The Monroe City Council last week agreed to fund a $1 per capita payment — roughly $18,120 — to the financially strained Snohomish County Health District, which sought help from local municipalities last year.
Since 2008, staff and services have been reduced to offset stretched revenue. Councilmember Jason Gamble was one of two who voted against the disbursement.
“I am not saying the health district is not important by any stretch of the imagination,” Gamble said. “I just don't believe this is the proper way to go about funding the health district. It's a one-time shot in the arm.”
Seven other city governments have agreed to help with the one-time request, which will be satisfied through an interlocal agreement. The process has been repeated since the health district was established. The agency formed in 1959, and jurisdictions have given short-term contributions periodically since 1967.
“What makes public health particularly challenging is that we do not have any taxing authority,” said health district interim administrator Jeff Ketchel. “State law says public health cannot raise money through taxes, so we are dependent on the kindness of others. Counties have the ultimate responsibility for public health in their jurisdictions.”
Some cities have declined the most recent request, and others are still discussing their specific interlocal agreements, Ketchel said. Many previously budgeted an amount to consider this year, he said.
Last year, Monroe councilmembers set aside enough for a $2 per capita agreement. Councilmember Jim Kamp also voted against any kind of payment at last Tuesday's meeting. He said the amount was not a productive mechanism for funding the health district, and he wants to see a long-term solution.
“We are basically doing this to feel good, I just want to make sure we all understand that. We are not getting any additional services for customers. It's all great, the stuff that they are providing — it's fantastic,” Gamble said. “They will be providing us the same services tomorrow if we approve the $0 and stay status quo, and they'll be providing Mill Creek the same services, which probably has more demand on the system. Some of these larger cities have more demand on the system, and on their (the health district) resources than we do, so just remember that.”
Ketchel said the health district is working to develop a sustainability plan at the request of multiple municipalities. It might outline how long-term financial relationships between the health district and local agencies and governments could look, he said.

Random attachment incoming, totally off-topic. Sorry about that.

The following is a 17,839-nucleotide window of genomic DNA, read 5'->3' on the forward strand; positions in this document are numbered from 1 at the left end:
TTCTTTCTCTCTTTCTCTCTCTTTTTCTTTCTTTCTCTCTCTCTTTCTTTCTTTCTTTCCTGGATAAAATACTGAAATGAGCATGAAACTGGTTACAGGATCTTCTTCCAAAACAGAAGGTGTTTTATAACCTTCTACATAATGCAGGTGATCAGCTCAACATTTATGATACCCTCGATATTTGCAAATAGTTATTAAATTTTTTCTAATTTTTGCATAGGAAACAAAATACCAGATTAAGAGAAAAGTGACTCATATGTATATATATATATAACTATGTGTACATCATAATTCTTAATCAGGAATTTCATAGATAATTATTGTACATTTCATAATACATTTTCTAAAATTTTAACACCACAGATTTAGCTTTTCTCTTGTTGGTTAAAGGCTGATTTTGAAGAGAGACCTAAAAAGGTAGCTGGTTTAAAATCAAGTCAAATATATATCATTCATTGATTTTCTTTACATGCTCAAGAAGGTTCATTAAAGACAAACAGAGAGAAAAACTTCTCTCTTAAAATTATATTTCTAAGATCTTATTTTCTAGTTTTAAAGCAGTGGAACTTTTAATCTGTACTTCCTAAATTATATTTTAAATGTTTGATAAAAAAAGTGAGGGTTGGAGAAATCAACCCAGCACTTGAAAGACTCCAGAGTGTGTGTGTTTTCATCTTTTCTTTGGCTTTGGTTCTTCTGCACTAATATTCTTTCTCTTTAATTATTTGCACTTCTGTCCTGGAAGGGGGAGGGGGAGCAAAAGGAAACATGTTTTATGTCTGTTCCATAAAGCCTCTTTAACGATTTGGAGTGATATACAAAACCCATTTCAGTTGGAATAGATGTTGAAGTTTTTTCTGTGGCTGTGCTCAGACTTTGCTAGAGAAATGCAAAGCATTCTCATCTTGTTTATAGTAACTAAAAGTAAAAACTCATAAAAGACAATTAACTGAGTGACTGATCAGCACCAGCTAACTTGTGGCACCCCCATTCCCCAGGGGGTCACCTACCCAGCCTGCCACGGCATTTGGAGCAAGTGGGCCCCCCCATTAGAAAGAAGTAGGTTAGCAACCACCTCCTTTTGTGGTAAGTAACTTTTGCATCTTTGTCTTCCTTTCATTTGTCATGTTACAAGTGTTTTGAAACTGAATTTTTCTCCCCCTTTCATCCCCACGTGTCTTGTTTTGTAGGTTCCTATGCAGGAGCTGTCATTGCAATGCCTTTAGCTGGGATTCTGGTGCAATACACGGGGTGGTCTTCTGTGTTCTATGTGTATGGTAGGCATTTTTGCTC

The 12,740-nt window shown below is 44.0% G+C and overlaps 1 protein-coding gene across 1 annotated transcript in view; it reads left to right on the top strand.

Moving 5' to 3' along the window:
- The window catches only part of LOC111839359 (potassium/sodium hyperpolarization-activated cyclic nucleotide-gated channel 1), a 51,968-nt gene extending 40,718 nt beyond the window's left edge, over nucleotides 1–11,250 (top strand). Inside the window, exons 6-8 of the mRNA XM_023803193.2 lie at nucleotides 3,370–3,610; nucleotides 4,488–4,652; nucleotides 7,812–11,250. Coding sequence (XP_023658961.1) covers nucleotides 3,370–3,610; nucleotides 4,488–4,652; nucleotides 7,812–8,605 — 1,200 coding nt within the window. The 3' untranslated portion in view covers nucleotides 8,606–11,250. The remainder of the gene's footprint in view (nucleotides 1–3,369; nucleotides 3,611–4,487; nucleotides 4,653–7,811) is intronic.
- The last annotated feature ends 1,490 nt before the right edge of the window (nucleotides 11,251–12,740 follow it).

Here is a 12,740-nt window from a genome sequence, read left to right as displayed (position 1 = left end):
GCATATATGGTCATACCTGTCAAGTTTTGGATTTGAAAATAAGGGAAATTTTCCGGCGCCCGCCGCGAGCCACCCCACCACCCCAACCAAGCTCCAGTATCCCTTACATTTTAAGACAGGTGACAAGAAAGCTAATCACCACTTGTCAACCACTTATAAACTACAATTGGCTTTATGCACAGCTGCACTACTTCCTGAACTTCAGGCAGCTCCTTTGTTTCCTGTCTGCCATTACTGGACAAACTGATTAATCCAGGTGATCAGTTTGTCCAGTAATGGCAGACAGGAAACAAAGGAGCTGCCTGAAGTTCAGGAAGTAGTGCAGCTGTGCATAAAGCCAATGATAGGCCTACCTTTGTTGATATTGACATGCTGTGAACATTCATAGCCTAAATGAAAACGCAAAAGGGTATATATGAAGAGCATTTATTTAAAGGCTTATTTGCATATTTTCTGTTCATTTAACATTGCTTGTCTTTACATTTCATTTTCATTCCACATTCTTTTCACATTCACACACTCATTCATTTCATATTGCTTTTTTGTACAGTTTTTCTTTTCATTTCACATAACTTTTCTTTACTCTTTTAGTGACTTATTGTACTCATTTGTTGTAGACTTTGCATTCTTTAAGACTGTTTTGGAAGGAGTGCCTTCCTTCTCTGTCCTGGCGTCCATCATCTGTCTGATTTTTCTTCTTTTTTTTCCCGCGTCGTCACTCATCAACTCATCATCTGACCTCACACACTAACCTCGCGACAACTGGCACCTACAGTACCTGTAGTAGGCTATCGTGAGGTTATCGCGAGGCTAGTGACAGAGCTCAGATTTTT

The county health district is one of many public health jurisdictions working to rebuild resources after slashes were made during the economic downturn. A Public Health is Essential initiative is being led by those jurisdictions, and asks the Legislature to supply more state funding for public health this year and the next.
Ketchel said the $60 million request is a “down payment for cuts made during the Great Recession.” Gov. Jay Inslee's recently released budget includes a $20 million allocation. The House includes a $36 million allocation, while the Senate budget makes no allocation, he said.
“State funding for local public health has decreased 65.7 percent from a peak of $27.29 per capita in 2000 to $9.36 per capita in 2014,” according to agreement documents. “The health district has experienced a 22 percent decrease from its 2005 funding level while the county population has increased by 14 percent in the same 10-year period...The health district ranks 34 out of 35 local health jurisdictions in the state for public health expenditures per resident.”
The health district's more than $16 million annual budget is balanced by a combination of federal, state, county and per capita funds, plus grants, some license and permit fees and charges for services, according to the 2017 budget.
Ketchel said the federal funds are currently at risk with the proposed rescission of the Affordable Care Act, under which the Prevention and Public Health fund was established. That money covers health district programs, such as tobacco prevention, emergency preparedness, immunization promotion, and healthy eating. All affect the residents in Monroe, he said.
The per capita funds will help support other efforts, such as the health district's involved response in this year's mumps outbreak in Snohomish County, including the two confirmed and two probable cases within the Monroe School District, Ketchel said. They are also managing an above-average number of local reports of tuberculosis this year, he said.
“We have to actively make sure each person takes their medication every day, and most of those are staff driving around to their houses and watching them take their medication,” Ketchel said. “That is how important it is to make sure the people with active TB who are contagious are taking their medication, which often takes six to nine months or more to get over the TB.”